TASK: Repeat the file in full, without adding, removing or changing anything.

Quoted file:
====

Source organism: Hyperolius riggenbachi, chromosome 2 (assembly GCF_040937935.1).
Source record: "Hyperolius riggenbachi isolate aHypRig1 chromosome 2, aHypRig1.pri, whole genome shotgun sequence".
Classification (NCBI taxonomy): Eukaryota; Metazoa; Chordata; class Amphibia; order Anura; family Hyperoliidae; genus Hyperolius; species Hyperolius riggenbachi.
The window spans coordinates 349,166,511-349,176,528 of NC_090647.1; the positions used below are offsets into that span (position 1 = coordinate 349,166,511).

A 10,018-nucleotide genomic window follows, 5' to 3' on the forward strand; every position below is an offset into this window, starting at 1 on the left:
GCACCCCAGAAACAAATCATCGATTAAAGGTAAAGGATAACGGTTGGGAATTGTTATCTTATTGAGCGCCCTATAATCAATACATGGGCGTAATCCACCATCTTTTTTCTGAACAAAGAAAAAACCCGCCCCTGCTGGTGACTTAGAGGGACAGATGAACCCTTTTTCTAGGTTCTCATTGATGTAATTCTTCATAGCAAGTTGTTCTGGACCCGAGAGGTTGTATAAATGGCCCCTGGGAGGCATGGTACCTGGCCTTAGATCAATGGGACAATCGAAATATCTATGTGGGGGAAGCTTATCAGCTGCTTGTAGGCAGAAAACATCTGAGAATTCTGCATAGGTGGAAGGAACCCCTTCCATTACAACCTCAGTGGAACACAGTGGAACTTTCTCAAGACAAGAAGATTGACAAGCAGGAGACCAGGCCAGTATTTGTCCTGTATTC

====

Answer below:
Source organism: Hyperolius riggenbachi, chromosome 2 (assembly GCF_040937935.1).
Source record: "Hyperolius riggenbachi isolate aHypRig1 chromosome 2, aHypRig1.pri, whole genome shotgun sequence".
Classification (NCBI taxonomy): Eukaryota; Metazoa; Chordata; class Amphibia; order Anura; family Hyperoliidae; genus Hyperolius; species Hyperolius riggenbachi.
The window spans coordinates 349,166,511-349,176,528 of NC_090647.1; the positions used below are offsets into that span (position 1 = coordinate 349,166,511).

A 10,018-nucleotide genomic window follows, 5' to 3' on the forward strand; every position below is an offset into this window, starting at 1 on the left:
GCACCCCAGAAACAAATCATCGATTAAAGGTAAAGGATAACGGTTGGGAATTGTTATCTTATTGAGCGCCCTATAATCAATACATGGGCGTAATCCACCATCTTTTTTCTGAACAAAGAAAAAACCCGCCCCTGCTGGTGACTTAGAGGGACAGATGAACCCTTTTTCTAGGTTCTCATTGATGTAATTCTTCATAGCAAGTTGTTCTGGACCCGAGAGGTTGTATAAATGGCCCCTGGGAGGCATGGTACCTGGCCTTAGATCAATGGGACAATCGAAATATCTATGTGGGGGAAGCTTATCAGCTGCTTGTAGGCAGAAAACATCTGAGAATTCTGCATAGGTGGAAGGAACCCCTTCCATTACAACCTCAGTGGAACACAGTGGAACTTTCTCAAGACAAGAAGATTGACAAGCAGGAGACCAGGCCAGTATTTGTCCTGTATTC